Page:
You Have Got To Be Kidding

Everyday that you pick up the newspaper or turn on the TV, there is a story about climate change, carbon footprints and someone demanding somebody else to do something about the world coming to an end. It is always your fault for causing all of the problems and never those who are gripping about the polar ice cap becoming the next retirement spot to move to for winter warmth. Everyone knows that it was always colder, the snow deeper and we were all poorer back when a person was growing up. If that is the case, then all you have to do to make yourself profitable, the winters warmer and it to rain rather than snow is to grow up.
 
For a couple of years now I’ve heard nothing but complaints from some groups attempting to promote vegetarian diets on how cows in this country are destroying the planet with their carbon footprints. I’ve seen a lot of cow footprints in muddy barn lots over the years working with cattle and I’ve never noticed a lot of carbon on them, but if cows are doing so much damage, maybe we need to take a look at what other animals are doing as well. I know cows are pretty large animals, but could not the shear number of some other animals do greater harm?
 
Thanks to a French news source of AFP, I have now seen some information that sort of backs the theory that even dogs and cats have some fairly large carbon footprints as well. In a story entitled, Polluting Pets: The Devastating Impact of Man’s Best Friend,” Isabelle Toussaint and Jurgen Hecker discuss some interesting results that a couple in New Zealand have discovered in analyzing popular brands of pet food eaten by medium size dogs and the carbon footprint required to feed the animals.
 
The article reports that Robert and Brenda Vale, who are specialists in sustainable living at Victoria University of Wellington, have determined that a medium size dog has an annual footprint of land requirement around 2.07 acres to provide its food. The article went on to say for a 4X4 driving 6,200
miles, its land requirement, including the energy to build the car, is twice as less as that for dogs.
And, the Vales also say that other animals aren’t much better for the environment. Cats, hamsters, and even goldfish have carbon footprints that add to environment woes says the Vales. I’m still trying to understand a footprint from a goldfish, but if you look at the number of dogs and cats just around Tennessee, that is a lot of acres needed to keep them fed along with the carbon footprint messing up the environment.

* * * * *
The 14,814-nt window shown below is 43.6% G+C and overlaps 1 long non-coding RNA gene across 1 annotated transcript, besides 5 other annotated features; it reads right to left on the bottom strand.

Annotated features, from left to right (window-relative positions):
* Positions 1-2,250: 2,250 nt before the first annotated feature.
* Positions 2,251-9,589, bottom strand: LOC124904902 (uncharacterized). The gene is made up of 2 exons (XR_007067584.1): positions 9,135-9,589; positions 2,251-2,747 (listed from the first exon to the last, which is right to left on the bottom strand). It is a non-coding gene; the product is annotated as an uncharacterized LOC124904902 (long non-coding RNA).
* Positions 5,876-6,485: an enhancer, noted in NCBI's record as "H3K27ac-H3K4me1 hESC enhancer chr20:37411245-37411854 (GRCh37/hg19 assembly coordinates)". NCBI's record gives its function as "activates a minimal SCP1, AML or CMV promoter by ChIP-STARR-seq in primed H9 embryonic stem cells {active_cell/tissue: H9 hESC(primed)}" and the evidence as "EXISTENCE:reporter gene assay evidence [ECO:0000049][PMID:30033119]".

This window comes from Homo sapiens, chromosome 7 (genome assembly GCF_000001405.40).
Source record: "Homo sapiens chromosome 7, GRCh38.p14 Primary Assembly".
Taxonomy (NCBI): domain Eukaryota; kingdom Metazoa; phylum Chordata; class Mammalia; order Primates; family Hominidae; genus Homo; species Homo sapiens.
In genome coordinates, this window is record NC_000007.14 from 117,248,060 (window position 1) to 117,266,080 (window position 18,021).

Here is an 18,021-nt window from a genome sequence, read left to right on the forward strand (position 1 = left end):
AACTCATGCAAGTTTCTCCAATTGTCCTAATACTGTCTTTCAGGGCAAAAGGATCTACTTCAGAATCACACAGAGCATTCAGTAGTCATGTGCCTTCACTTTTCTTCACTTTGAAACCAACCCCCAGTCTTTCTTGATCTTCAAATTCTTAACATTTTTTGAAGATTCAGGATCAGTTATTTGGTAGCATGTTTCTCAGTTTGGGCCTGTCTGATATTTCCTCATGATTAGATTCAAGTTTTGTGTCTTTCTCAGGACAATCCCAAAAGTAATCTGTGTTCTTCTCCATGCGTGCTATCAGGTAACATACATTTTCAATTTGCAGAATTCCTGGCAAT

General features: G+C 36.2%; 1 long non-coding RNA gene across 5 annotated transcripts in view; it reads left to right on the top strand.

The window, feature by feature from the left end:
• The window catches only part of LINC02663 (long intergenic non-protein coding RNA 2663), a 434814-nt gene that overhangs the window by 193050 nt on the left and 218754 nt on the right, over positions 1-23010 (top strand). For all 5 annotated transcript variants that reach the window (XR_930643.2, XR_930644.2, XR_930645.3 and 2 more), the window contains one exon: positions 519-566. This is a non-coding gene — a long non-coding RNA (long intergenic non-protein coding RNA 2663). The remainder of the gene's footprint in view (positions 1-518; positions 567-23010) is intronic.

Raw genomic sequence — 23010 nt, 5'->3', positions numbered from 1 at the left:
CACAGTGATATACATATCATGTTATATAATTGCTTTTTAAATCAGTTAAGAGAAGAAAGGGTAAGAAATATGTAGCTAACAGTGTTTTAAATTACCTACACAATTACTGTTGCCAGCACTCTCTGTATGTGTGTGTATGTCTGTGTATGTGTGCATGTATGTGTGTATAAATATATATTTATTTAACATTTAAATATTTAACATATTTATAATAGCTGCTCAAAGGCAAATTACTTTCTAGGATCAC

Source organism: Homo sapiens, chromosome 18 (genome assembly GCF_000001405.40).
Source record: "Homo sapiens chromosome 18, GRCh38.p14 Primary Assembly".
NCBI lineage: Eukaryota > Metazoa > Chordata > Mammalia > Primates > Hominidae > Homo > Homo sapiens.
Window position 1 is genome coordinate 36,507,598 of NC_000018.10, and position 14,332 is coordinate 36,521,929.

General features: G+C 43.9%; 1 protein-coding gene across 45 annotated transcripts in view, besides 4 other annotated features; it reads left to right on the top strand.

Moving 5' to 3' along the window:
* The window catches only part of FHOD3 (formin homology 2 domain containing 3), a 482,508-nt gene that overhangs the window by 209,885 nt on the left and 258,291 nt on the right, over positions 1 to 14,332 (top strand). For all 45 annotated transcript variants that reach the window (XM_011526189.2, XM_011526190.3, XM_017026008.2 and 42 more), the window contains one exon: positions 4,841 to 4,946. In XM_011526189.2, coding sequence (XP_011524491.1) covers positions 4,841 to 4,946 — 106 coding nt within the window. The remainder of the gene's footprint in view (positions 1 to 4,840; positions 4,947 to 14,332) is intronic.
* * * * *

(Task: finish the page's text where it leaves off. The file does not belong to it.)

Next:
For years we have had agriculture accused of environmental problems, but now out of France, farms are taking the back seat in being the bad guy in the news and dogs are being seen as dangerous polluters in the recent article from AFP. They are talking about how their waste increases high bacterial levels, damaging streams and killing aquatic life in France. Sound familiar?
 
But, the dog and cat owners are not taking kindly to the Vales reports and a new book they have written. It seems they are taking offense to the suggestions of Fido polluting and melting the North Pole. However, the Vales seem to suggest that you get a chicken if you want a pet. That way the carbon footprint is smaller, you can have eggs every morning and after you’re through with it as a pet, you’ve got Sunday dinner. Sounds sort of harsh, but not a whole lot harsher than what some dedicated climate change folks want to do by putting farmers out of business to do away with
livestock’s carbon footprints.
 
This climate change debate is going to be around for a good while and it is important that all sides keep their “cool” and avoid “warming” up the discussion to a point that no one hears the real science in the discussions and only listens to off-the-wall theories. Right now we are stuck in “Global Whining” more so than trying to hear both sides. Maybe to solve the problem we need to do as I mentioned in the first paragraph. Grow up.